Allegheny General, Jefferson & Saint Vincent Hospitals Receive Accolades for Cardiac Programs
Friday, June 16, 2017
AGH, Jefferson honored for heart failure; Jefferson, Saint Vincent recognized for severe heart attack care; AGH also lauded for AFIB program
PITTSBURGH, Pa. — Allegheny Health Network’s Allegheny General Hospital (AGH), Jefferson Hospital, and Saint Vincent Hospital have earned various honors from leading national cardiac organizations for the quality of their heart care programs. That includes, for the fifth consecutive year, AGH and Jefferson receiving the highest national recognition from the American Heart Association (AHA) for their heart failure programs.
AGH and Jefferson Hospital took home Gold Plus honors in this year’s Get With The Guidelines®—Heart Failure Achievement Awards, the AHA’s annual accolades for hospitals that implement specific quality improvement measures outlined by the AHA/American College of Cardiology (ACC) Foundation’s secondary prevention guidelines for patients with heart failure.
Other honors earned by AHN hospitals include:
• The AHA’s Mission: Lifeline® STEMI Recognition Program named Saint Vincent Hospital in Erie a Mission: Lifeline Receiving Center Silver STEMI Award winner for treatment of patients suffering from the most severe kind of heart attack, known as an ST-elevation myocardial infarction or STEMI. Saint Vincent is also accredited as a Mission: Lifeline Heart Attack Receiving Center, a designation also held by Jefferson Hospital.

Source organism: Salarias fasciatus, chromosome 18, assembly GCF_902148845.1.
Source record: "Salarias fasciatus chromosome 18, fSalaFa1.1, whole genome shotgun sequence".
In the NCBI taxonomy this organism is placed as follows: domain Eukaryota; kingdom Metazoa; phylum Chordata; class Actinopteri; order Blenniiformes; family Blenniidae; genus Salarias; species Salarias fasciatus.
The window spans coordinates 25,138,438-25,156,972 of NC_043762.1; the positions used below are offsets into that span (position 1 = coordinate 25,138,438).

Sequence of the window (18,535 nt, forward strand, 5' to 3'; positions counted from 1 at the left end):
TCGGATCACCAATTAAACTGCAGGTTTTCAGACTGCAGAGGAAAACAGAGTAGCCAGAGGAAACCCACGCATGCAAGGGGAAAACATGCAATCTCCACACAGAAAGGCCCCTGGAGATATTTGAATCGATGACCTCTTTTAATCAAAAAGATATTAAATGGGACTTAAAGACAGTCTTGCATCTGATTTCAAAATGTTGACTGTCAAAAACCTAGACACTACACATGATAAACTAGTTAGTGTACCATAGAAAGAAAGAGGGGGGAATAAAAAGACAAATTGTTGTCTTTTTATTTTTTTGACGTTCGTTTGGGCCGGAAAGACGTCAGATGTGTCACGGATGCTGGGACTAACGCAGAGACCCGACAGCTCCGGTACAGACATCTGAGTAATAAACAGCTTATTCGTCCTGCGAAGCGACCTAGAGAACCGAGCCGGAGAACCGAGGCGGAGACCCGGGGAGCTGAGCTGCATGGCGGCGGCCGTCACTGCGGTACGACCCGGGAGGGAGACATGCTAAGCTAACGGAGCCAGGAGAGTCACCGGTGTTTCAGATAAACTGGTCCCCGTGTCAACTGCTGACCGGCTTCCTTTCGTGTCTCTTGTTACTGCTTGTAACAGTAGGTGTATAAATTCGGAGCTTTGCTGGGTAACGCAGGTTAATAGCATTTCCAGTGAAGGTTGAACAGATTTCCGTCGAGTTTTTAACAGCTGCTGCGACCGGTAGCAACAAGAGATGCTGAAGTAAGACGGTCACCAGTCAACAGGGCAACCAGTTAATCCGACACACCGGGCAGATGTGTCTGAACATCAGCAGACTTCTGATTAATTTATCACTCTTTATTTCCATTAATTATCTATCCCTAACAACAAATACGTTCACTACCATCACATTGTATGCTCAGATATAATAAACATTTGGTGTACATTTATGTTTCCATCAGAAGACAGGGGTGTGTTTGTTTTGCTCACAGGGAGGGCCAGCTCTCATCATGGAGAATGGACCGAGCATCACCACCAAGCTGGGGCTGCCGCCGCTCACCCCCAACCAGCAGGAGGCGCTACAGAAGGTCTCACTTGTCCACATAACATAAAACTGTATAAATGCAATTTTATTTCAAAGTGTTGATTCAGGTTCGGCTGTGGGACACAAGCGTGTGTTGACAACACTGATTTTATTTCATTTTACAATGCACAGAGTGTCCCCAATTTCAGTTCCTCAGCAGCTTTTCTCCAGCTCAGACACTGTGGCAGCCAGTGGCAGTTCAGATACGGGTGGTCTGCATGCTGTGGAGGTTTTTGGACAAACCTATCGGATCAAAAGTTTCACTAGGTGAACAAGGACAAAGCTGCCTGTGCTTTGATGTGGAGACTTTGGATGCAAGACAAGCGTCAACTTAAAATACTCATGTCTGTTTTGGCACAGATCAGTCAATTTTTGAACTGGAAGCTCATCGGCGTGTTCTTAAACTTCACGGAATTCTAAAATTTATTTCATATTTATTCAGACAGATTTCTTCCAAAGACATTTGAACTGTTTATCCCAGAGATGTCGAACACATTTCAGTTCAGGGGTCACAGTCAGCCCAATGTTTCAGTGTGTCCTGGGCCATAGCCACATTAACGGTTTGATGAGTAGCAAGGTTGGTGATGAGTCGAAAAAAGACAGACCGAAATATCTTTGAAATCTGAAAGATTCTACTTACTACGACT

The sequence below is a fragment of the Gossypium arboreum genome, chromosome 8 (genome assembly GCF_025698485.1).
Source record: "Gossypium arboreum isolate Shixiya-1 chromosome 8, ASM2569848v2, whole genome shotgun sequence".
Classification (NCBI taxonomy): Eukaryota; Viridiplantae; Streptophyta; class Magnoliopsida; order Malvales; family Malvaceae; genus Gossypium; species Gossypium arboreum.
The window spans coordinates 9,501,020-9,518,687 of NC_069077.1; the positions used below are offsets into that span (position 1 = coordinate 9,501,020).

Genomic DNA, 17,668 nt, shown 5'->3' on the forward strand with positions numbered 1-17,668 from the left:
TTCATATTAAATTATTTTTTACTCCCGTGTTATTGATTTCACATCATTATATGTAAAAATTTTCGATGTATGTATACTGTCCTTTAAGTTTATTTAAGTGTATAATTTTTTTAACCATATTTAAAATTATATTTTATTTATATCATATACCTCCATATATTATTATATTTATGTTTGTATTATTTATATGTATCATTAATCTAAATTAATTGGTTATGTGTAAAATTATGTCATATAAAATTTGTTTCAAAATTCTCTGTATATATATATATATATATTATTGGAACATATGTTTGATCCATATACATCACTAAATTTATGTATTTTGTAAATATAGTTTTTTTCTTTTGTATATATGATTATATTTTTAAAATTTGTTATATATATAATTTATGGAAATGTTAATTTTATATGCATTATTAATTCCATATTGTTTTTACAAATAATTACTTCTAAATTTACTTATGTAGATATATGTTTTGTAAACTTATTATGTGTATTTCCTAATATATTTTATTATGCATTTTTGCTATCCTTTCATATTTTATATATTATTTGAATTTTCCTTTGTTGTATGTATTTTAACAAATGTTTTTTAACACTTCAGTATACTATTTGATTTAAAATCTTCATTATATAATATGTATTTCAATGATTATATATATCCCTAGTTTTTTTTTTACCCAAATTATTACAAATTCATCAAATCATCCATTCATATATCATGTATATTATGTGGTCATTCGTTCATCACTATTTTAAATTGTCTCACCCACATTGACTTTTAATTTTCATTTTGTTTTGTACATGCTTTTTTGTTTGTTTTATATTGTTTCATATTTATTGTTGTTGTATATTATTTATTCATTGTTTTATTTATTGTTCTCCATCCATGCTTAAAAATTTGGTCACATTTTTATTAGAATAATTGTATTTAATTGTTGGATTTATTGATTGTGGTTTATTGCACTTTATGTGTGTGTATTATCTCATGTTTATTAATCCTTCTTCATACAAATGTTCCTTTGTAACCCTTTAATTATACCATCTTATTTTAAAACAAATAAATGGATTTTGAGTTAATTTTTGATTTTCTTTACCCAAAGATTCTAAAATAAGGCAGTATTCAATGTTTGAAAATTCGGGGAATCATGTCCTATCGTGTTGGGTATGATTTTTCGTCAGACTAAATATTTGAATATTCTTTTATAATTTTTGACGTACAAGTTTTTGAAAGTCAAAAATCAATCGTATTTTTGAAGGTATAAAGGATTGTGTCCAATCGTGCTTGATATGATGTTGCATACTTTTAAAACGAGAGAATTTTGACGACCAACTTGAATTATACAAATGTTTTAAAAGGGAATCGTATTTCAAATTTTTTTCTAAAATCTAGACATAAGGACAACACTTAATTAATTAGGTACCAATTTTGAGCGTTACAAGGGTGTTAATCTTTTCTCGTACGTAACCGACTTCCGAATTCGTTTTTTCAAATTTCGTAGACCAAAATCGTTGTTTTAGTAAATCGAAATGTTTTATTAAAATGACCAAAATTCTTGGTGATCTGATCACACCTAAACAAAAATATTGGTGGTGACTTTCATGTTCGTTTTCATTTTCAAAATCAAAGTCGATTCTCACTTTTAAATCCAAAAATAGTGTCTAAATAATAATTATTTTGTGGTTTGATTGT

• The ACC honored Jefferson Hospital as winner of a 2017 National Cardiovascular Data Registry (NCDR) ACTION Registry—Get With The Guidelines (GWTG) Platinum Performance Achievement Award for utilizing certain quality yardsticks for the treatment of patients suffering STEMI. It marks the second straight year Jefferson has earned the award.
• AGH received the Get With The Guidelines—AFIB Silver Quality Achievement Award for putting in place specific quality improvement measures outlined by the AHA/ACC/Heart Rhythm Society for the management of patients with atrial fibrillation, an irregular heartbeat that can lead to stroke and other complications.
• AGH and Jefferson earned spots on the Target: Heart Failure Honor Roll, an AHA initiative that requires hospitals to meet criteria that improves medication adherence, provides early follow-up care and coordination, and enhances patient education. Hospitals on the honor roll receive educational tools, prevention programs, and treatment guidelines for heart failure patients, with the goal of helping patients improve their quality of life in managing the chronic condition of heart failure.
“We are proud of all of these honors received by AGH, Jefferson Hospital, and Saint Vincent Hospital because our participation with the American Heart Association and its Get With The Guidelines and Mission: Lifeline programs are a testament to our commitment to providing quality care to our patients for whatever their cardiac needs may be,” said Srinivas Murali, MD, Director, Division of Cardiovascular Medicine and Medical Director, Cardiovascular Institute for AHN. “We strive to deliver consistent, high-quality care for our cardiac patients, enabling them to enjoy the best possible clinical outcomes and quality of life.”
The GWTG—Heart Failure awards program helps to ensure hospital teams are providing the most up-to-date, evidence-based standards of care with the goal of speeding the recovery time and reducing hospital readmissions for heart failure patients. Hospitals receiving Gold Plus achievement have reached an aggressive goal of treating heart failure patients with 85 percent or higher compliance to core standard levels of care as outlined by the AHA for a period of 24 consecutive months. Additionally, Gold Plus hospitals have demonstrated 75 percent or higher compliance to a self-selected group of quality measures.